Showmanship Psych

AQHA judge Holly Hover gives advice on the psychological and physical preparations for a showmanship class.

An AQHA judge describes the psychology behind showmanship classes.

Tony Anderman showing at the 2011 AQHA World Championship Show in showmanship
Tony Anderman and Goodness Im Green at the 2011 AQHA World Championship Show. Journal photo.

From The American Quarter Horse Journal

Holly Hover of Cave Creek, Arizona, became an AQHA judge in 1988. She judges AQHYA and AQHA world shows, and has judged internationally throughout her career. She’s a professional horse trainer who coaches amateurs and youth showmen with a focus on all-around competition.

One of her amateur showmen was Sarah Marold, All American Quarter Horse Congress versatility champion and reserve all-around amateur at the AQHA World Show.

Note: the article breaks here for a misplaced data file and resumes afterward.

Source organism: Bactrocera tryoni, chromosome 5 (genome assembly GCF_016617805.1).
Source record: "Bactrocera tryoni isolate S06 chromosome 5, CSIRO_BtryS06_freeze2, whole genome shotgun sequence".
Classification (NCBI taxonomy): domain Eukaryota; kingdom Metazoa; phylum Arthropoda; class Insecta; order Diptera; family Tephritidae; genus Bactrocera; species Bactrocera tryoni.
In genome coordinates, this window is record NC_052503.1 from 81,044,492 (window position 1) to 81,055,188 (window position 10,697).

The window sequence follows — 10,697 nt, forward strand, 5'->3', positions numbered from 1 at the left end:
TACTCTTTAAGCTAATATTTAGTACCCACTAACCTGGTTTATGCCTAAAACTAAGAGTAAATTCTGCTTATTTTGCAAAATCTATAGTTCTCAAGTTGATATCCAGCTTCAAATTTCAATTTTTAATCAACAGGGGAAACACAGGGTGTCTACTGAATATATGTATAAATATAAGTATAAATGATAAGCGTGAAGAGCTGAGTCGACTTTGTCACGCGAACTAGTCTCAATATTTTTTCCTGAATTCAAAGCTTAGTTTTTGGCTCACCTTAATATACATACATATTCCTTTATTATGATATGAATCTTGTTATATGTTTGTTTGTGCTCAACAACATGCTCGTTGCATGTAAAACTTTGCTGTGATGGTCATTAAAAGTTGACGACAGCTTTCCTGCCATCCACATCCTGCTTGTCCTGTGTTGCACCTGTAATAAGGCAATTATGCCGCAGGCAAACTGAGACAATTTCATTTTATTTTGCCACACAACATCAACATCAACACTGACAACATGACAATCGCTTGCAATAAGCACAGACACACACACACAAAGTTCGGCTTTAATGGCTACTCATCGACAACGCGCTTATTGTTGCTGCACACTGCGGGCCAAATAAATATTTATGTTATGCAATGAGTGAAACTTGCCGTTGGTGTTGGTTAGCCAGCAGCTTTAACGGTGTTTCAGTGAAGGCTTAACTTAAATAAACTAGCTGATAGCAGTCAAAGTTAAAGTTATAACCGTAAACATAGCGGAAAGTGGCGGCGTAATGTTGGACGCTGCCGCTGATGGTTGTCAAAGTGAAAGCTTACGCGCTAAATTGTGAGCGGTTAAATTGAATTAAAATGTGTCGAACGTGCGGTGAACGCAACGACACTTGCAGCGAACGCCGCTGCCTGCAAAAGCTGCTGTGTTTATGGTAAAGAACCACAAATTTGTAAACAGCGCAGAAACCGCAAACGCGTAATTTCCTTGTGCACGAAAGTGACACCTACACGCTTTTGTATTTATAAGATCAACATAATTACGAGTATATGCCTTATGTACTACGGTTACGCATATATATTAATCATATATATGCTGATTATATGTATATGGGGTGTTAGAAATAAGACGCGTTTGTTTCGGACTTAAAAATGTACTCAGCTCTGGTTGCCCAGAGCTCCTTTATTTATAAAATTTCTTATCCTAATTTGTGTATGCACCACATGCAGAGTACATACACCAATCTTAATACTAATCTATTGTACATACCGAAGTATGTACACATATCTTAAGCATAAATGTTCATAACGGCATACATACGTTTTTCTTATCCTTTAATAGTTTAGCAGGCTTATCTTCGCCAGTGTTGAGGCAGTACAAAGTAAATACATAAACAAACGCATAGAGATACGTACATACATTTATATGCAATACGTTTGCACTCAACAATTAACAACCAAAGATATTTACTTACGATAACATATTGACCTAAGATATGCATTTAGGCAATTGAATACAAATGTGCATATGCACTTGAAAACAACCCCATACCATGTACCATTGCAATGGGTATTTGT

Holly has helped transform many exhibitors into showmanship champions with her collection of showmanship psychology tricks. Her tricks include handwriting analysis, dressing for success, body language and positive thinking.

Handwriting Analysis
“The first thing we do when we get to the show is look at the pattern,” Holly says. “If someone hand-scribbled ‘Showmanship – walk in, circle around, walk to the judge, walk out,’ it’s obvious to me this judge is not a stickler for detail. He’s wanting you to get in there, get the job done and get out. So do exactly that. Don’t make a big deal out of it.

Your AQHA or AQHYA membership does much more than bring you together with other horse enthusiasts.

“On the other hand, adjectives and adverbs show you a judge is more in tune to detail. If I write ‘Walk straight to the judge,’ I’m telling you right there I’ll be watching whether your horse walks straight. If I write ‘Back four steps,’ you can be sure I’m going to count them.”